The National Bank of Slovakia had the bitcoin logo displayed yesterday in a stunt by what appears to by a crypto activist group called Paralelna Polis. They say, and we quote in full:
“Cryptocurrencies represent for banking system what Gutenberg’s press was for literature.
As the church lost control over the manual rewriting of books, the central banks are losing control over new cryptocurrencies.
Slovak banks, instead of embracing the unlimited possibilities of cryptocurrencies and supporting the emerging crypto companies, due to state regulators or unclear legislation remain in the darkness. A witch hunt for crypto companies and blocking transactions to crypto exchanges continue.
The (en)light(enment) to the banks is an attempt to overcome the darkness, which, like in the 15th century, prevented revolutionary book technology to establish, now in the 21st century, is threatening the rise of a new blockchain decentralized era.”
We have heard little from Slovakia, the Eastern European slavic nation of 5 million people with a GDP of $200 billion and $35,000 per capita.
There is however an interesting article that quotes Slovakia’s Finance Minister Peter Kažimír. The article says:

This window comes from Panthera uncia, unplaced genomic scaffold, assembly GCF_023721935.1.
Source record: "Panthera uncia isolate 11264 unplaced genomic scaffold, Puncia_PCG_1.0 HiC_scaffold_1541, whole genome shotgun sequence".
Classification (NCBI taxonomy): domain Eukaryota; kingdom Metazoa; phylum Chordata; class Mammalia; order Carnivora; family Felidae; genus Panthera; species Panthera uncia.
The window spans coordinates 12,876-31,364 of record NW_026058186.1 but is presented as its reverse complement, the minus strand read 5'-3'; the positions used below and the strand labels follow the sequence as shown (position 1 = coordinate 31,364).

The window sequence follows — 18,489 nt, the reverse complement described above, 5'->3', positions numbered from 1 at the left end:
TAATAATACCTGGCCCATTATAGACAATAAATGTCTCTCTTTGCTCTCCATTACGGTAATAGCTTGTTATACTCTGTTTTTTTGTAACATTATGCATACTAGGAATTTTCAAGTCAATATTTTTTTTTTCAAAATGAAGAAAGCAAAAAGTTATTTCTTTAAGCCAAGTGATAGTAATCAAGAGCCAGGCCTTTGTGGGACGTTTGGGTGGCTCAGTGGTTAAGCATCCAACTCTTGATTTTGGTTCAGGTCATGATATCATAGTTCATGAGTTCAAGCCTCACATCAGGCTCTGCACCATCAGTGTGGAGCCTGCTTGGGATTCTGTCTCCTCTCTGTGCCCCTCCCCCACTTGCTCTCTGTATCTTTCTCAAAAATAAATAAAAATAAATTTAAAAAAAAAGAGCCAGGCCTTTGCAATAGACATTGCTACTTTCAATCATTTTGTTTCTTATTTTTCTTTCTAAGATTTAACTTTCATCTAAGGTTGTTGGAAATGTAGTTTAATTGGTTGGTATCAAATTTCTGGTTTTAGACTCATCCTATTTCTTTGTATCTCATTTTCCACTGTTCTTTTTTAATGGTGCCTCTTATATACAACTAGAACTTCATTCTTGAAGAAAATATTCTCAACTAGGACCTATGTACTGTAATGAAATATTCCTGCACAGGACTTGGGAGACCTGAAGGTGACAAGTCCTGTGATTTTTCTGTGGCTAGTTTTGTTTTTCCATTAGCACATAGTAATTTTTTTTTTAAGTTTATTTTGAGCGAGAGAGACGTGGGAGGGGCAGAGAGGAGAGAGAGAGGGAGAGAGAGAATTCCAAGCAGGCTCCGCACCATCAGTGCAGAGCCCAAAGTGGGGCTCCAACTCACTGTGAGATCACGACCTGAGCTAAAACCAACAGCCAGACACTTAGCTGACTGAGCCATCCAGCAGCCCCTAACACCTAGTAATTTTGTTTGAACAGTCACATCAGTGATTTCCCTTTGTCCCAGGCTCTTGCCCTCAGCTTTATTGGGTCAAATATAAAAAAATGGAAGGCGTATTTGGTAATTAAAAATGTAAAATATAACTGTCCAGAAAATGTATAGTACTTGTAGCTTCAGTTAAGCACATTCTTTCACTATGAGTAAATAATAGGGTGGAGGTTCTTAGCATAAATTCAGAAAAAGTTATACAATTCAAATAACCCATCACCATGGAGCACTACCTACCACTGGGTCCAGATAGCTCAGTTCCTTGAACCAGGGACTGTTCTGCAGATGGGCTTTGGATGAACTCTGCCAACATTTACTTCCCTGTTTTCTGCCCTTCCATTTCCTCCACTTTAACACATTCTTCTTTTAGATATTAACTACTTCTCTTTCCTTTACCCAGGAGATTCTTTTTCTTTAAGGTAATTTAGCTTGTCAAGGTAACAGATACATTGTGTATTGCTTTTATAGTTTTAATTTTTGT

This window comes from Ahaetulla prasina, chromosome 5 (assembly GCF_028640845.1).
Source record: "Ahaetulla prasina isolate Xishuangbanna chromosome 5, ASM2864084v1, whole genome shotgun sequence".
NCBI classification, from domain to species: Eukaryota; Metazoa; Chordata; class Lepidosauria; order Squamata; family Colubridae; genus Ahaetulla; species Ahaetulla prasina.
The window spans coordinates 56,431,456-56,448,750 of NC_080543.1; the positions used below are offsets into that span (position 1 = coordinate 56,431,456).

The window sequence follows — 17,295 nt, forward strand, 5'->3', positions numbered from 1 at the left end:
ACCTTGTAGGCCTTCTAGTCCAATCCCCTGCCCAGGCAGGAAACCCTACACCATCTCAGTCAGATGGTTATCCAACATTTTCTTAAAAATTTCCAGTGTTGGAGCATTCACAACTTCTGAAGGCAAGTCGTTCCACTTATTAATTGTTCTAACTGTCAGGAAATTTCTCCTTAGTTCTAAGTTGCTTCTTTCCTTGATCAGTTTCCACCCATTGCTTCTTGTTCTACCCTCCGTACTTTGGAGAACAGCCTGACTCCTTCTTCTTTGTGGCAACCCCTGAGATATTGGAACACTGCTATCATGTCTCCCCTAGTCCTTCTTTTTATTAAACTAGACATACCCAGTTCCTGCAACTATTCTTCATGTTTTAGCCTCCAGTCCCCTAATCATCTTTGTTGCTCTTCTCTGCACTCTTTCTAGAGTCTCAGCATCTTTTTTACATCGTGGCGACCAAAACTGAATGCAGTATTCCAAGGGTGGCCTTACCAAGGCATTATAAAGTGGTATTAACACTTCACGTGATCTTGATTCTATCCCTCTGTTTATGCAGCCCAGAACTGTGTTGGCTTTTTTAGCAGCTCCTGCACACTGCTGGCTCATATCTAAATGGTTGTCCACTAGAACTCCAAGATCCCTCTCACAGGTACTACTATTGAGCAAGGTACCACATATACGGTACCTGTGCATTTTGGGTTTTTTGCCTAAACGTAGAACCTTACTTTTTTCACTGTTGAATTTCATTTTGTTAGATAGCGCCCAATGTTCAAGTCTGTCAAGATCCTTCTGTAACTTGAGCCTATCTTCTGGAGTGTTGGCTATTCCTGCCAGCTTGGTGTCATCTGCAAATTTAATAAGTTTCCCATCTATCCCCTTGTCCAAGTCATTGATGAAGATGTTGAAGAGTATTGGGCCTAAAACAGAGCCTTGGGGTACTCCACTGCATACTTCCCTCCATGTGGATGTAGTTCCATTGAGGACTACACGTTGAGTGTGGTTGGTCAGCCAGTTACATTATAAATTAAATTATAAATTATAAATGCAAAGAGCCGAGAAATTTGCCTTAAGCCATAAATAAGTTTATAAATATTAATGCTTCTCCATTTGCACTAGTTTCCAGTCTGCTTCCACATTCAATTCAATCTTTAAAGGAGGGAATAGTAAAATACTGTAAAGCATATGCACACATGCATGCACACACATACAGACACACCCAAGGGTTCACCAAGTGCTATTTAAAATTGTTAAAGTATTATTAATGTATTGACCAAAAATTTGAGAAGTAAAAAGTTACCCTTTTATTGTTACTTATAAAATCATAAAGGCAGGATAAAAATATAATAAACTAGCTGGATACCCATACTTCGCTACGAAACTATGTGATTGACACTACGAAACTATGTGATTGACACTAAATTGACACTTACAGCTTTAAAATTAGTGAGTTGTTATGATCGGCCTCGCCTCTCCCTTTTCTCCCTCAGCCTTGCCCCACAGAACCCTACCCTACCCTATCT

“Kažimír added that he is not a big fan of this phenomenon and perceives cryptocurrencies as something not widely known and, thus, quite dangerous.”
This was in January this year, suggesting the stunt is perhaps more of a protest. Criticisms of banks behaving in an anti-competitive manner are of course not limited to Slovakia, but we have not heard of anyone else call it a “witch hunt.”
That might be an exaggeration, yet with a finance minister who appears to have no clue about cryptos and seems keen to use such strong language, perhaps they are not exaggerating.
That’s somewhat surprising because Slovakia’s internet speed appears somewhat decent at 23rd in the world and the country seems to have a small tech scene.
But their English literacy skills appear to be somewhat more dicy, at 17th out of 28 EU countries, so it might perhaps simply be the case they’re just uninformed, potentially lacking access to primary sources which are mostly in English.
Yet if this stunt is to show anything, it might suggest things may be changing in Slovakia as crypto-punks now start making noises.